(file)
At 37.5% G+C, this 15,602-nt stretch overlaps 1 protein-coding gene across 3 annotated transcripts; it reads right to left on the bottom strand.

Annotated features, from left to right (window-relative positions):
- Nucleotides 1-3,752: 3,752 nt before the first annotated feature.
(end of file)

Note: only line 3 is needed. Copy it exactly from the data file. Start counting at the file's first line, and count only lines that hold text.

- Nucleotides 1-3,752: 3,752 nt before the first annotated feature.